Downtown Leesburg restaurants look to local app to fight business downturn

WASHINGTON — Pass the customers, please.

Independent restaurant owners in downtown historic Leesburg, Virginia are struggling to keep up with the growth of city centers, which often include chain restaurants in walkable mixed-use communities.

“In the past seven years we’ve seen a tremendous growth every year, but unfortunately this year we have seen a 30 to 35 percent decrease in foot traffic and sales,” says Bryan Crosswhite, owner of The Cajun Experience, located on Loudoun Street, in the heart of the historic district.

Crosswhite says the sharp drop in business can be attributed to two developments on the outskirts of town: Villages at Leesburg and One Loudoun.

“We don’t have the marketing dollars that these chain restaurants have in those city centers,” says Crosswhite.

Three weeks ago, Crosswhite says Leesburg retail and restaurant owners met: “We were all talking about our struggles.”

The business owners agreed they need better visibility.

“The community needs to know about us,” says Crosswhite. “We are different than the chains — a lot of us make our food from scratch.”

A retailer mentioned the popular Spotluck dining app, as a way of enticing customers.

“You can have the best lamb chops in town, but if no one knows you exist, it really doesn’t matter,” says Cherian Thomas, co-founder and CEO of Bethesda-based Spotluck.

The Spotluck app offers discounts at approximately 250 local and locally-owned restaurants in 17 D.C., Maryland, and Virginia neighborhoods, including Adams Morgan, Georgetown, H Street, Bethesda Row, Kentlands, Ballston and Clarendon.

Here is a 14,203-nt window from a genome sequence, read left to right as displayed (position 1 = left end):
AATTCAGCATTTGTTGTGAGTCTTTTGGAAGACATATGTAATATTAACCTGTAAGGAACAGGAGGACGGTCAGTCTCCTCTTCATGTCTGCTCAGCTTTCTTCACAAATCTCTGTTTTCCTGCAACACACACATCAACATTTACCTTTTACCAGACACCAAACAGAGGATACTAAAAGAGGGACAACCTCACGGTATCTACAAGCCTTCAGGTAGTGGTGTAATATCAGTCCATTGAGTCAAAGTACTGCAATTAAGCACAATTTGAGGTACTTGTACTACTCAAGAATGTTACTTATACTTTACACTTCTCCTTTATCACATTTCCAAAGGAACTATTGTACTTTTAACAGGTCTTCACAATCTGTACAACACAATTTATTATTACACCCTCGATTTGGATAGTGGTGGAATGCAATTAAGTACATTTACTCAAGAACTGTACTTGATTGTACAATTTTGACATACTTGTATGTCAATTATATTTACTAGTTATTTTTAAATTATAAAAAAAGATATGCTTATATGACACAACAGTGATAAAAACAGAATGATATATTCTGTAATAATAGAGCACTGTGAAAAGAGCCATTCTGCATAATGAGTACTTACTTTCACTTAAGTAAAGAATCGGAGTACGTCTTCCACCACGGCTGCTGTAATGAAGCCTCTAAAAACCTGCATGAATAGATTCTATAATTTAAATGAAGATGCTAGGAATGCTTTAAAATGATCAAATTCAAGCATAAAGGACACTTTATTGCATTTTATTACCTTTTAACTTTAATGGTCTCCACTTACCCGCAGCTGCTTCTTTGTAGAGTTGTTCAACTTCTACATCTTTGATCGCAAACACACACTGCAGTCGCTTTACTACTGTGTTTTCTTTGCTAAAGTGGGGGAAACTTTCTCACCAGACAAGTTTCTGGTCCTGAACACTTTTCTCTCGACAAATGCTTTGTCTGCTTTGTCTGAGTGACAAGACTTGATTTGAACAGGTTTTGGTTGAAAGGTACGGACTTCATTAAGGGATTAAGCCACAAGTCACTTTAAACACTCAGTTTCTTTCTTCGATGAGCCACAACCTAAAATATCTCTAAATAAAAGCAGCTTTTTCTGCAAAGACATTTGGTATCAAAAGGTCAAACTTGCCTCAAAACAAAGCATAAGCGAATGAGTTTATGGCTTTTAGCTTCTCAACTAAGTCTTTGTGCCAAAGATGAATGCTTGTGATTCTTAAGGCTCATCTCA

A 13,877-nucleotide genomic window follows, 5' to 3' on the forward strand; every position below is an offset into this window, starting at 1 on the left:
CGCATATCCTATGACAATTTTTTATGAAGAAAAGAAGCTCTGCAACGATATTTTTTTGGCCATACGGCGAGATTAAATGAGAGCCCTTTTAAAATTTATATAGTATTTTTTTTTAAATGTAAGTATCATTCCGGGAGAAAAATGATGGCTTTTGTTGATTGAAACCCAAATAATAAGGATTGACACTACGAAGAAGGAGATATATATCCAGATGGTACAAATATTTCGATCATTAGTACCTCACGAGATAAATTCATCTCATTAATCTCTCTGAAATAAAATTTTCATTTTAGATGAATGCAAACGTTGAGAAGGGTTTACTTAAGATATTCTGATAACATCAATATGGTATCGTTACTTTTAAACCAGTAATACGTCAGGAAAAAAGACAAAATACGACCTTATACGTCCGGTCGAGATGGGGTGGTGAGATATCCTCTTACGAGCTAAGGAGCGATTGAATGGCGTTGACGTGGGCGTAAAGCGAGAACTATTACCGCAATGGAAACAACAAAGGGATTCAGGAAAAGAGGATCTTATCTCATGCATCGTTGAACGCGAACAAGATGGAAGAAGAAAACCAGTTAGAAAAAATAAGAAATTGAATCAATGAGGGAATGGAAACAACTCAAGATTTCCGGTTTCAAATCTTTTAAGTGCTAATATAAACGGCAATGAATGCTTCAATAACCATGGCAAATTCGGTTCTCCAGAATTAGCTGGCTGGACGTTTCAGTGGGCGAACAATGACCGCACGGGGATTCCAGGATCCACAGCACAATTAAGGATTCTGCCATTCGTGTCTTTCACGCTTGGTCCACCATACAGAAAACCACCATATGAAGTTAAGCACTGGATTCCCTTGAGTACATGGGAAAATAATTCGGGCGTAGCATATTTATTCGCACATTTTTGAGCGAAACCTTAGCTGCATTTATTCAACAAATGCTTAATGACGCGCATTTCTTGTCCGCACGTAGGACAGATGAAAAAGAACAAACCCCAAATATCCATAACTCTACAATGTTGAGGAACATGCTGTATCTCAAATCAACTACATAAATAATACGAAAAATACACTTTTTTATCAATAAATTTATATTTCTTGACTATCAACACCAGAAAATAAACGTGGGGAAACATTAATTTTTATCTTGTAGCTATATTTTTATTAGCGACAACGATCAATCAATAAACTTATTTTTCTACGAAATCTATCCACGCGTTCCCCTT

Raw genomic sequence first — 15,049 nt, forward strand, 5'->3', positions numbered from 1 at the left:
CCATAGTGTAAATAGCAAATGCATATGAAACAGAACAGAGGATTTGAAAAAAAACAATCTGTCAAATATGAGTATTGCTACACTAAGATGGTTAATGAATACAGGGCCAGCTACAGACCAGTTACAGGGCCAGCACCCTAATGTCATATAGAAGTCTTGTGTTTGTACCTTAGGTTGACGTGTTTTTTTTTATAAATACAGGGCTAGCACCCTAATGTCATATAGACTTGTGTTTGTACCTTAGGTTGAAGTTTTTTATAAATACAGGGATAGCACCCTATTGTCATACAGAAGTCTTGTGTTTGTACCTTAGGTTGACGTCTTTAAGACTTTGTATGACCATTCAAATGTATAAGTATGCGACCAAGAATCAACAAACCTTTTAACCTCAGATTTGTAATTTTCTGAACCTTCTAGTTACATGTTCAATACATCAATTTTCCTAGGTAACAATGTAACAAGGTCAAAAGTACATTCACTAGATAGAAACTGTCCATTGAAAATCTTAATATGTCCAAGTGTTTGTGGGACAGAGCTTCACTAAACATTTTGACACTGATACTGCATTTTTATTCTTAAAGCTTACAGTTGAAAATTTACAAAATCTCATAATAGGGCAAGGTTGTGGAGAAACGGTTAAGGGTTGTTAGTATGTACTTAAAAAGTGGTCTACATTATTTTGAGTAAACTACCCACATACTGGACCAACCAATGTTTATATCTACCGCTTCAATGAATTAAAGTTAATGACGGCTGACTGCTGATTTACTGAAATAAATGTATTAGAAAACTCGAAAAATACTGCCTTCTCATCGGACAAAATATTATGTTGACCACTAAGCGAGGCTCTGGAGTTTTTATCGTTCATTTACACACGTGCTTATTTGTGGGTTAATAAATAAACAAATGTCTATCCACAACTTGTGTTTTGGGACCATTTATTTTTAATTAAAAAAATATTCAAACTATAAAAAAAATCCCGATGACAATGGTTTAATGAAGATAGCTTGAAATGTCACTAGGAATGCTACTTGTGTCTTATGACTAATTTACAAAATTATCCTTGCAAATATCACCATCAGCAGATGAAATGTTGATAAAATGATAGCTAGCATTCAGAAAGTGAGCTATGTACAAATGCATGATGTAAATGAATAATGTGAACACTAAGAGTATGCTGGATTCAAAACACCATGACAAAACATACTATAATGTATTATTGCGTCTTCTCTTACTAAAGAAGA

Coming soon, downtown historic Leesburg.

“This is the only way we’re going to survive, if we promote each other’s restaurants,” says Crosswhite. “In return, we’re going to see foot traffic in our community.”

Users of the free Spotluck app get one spin each day in each “hub,” or neighborhood.

By spinning the animated Spotluck wheel, users are offered a discount at a randomly-selected, but certified-local restaurant.

“You take that into the restaurant, enjoy your meal, and when you’re done you simply show your phone to the wait staff, and you’re good to go,” says Thomas.

Thomas says the app doesn’t just pull discounts out of thin air.

“They’re constantly fluctuating discounts based on day, time, weather, and other factors that affect occupancy,” says Thomas.

However, instead of just filling a single restaurant’s seat, Spotluck creates something more important — a neighborhood buzz.

“It’s about local, it’s about being part of a community,” says Thomas. “It’s about marketing with your neighbors, because a busy block is good for the entire neighborhood.”

Loudoun County developers have acknowledged the need to offer entertainment options that will keep residents in the county, and draw customers from the District, Tysons, Bethesda and other downtown areas.

“A lot of people, when they think of Leesburg, they think of Premium Outlets,” says Thomas. “It’ll bring some pull.”

Despite the additional driving needed to reach Leesburg, Crosswhite says Frederick recently became listed on the Spotluck app, and is experiencing an uptick in business.

Thomas acknowledges Leesburg wasn’t on the app’s short list of future hubs to feature, but says the restaurateurs’ request for help couldn’t be ignored.

“We have hubs all over the DMV,” says Thomas. “All of those users are going to see Leesburg — it’s a great incentive to help pull them in, to make that trip.”

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